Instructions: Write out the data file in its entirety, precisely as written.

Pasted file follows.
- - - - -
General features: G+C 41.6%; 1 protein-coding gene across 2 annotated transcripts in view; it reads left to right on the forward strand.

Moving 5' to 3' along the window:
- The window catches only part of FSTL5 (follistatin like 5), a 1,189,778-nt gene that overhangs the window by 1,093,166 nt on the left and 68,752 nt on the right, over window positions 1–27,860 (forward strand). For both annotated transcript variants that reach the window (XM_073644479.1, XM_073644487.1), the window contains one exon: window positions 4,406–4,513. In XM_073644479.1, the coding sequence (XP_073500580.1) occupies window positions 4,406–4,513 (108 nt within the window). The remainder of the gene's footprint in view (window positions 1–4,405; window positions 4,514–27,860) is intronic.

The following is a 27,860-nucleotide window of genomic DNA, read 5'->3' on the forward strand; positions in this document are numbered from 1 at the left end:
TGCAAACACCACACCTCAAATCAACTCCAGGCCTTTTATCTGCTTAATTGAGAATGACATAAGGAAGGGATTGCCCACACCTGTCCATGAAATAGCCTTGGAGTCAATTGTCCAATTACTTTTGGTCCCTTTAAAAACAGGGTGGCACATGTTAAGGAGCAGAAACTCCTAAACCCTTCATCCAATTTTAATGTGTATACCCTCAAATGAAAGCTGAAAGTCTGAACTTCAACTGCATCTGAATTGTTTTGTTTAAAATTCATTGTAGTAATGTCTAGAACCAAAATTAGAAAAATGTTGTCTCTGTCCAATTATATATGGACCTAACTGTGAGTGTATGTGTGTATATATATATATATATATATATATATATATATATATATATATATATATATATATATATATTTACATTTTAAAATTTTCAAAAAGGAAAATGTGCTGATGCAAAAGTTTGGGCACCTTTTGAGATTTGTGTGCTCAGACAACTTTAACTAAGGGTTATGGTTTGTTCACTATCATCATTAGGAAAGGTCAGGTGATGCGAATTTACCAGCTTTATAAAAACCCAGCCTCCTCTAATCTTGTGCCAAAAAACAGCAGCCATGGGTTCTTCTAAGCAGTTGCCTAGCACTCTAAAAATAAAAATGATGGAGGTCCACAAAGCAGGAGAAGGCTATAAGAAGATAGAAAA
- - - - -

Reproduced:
General features: G+C 41.6%; 1 protein-coding gene across 2 annotated transcripts in view; it reads left to right on the forward strand.

Moving 5' to 3' along the window:
- The window catches only part of FSTL5 (follistatin like 5), a 1,189,778-nt gene that overhangs the window by 1,093,166 nt on the left and 68,752 nt on the right, over window positions 1–27,860 (forward strand). For both annotated transcript variants that reach the window (XM_073644479.1, XM_073644487.1), the window contains one exon: window positions 4,406–4,513. In XM_073644479.1, the coding sequence (XP_073500580.1) occupies window positions 4,406–4,513 (108 nt within the window). The remainder of the gene's footprint in view (window positions 1–4,405; window positions 4,514–27,860) is intronic.

The following is a 27,860-nucleotide window of genomic DNA, read 5'->3' on the forward strand; positions in this document are numbered from 1 at the left end:
TGCAAACACCACACCTCAAATCAACTCCAGGCCTTTTATCTGCTTAATTGAGAATGACATAAGGAAGGGATTGCCCACACCTGTCCATGAAATAGCCTTGGAGTCAATTGTCCAATTACTTTTGGTCCCTTTAAAAACAGGGTGGCACATGTTAAGGAGCAGAAACTCCTAAACCCTTCATCCAATTTTAATGTGTATACCCTCAAATGAAAGCTGAAAGTCTGAACTTCAACTGCATCTGAATTGTTTTGTTTAAAATTCATTGTAGTAATGTCTAGAACCAAAATTAGAAAAATGTTGTCTCTGTCCAATTATATATGGACCTAACTGTGAGTGTATGTGTGTATATATATATATATATATATATATATATATATATATATATATATATATATATATATATATTTACATTTTAAAATTTTCAAAAAGGAAAATGTGCTGATGCAAAAGTTTGGGCACCTTTTGAGATTTGTGTGCTCAGACAACTTTAACTAAGGGTTATGGTTTGTTCACTATCATCATTAGGAAAGGTCAGGTGATGCGAATTTACCAGCTTTATAAAAACCCAGCCTCCTCTAATCTTGTGCCAAAAAACAGCAGCCATGGGTTCTTCTAAGCAGTTGCCTAGCACTCTAAAAATAAAAATGATGGAGGTCCACAAAGCAGGAGAAGGCTATAAGAAGATAGAAAA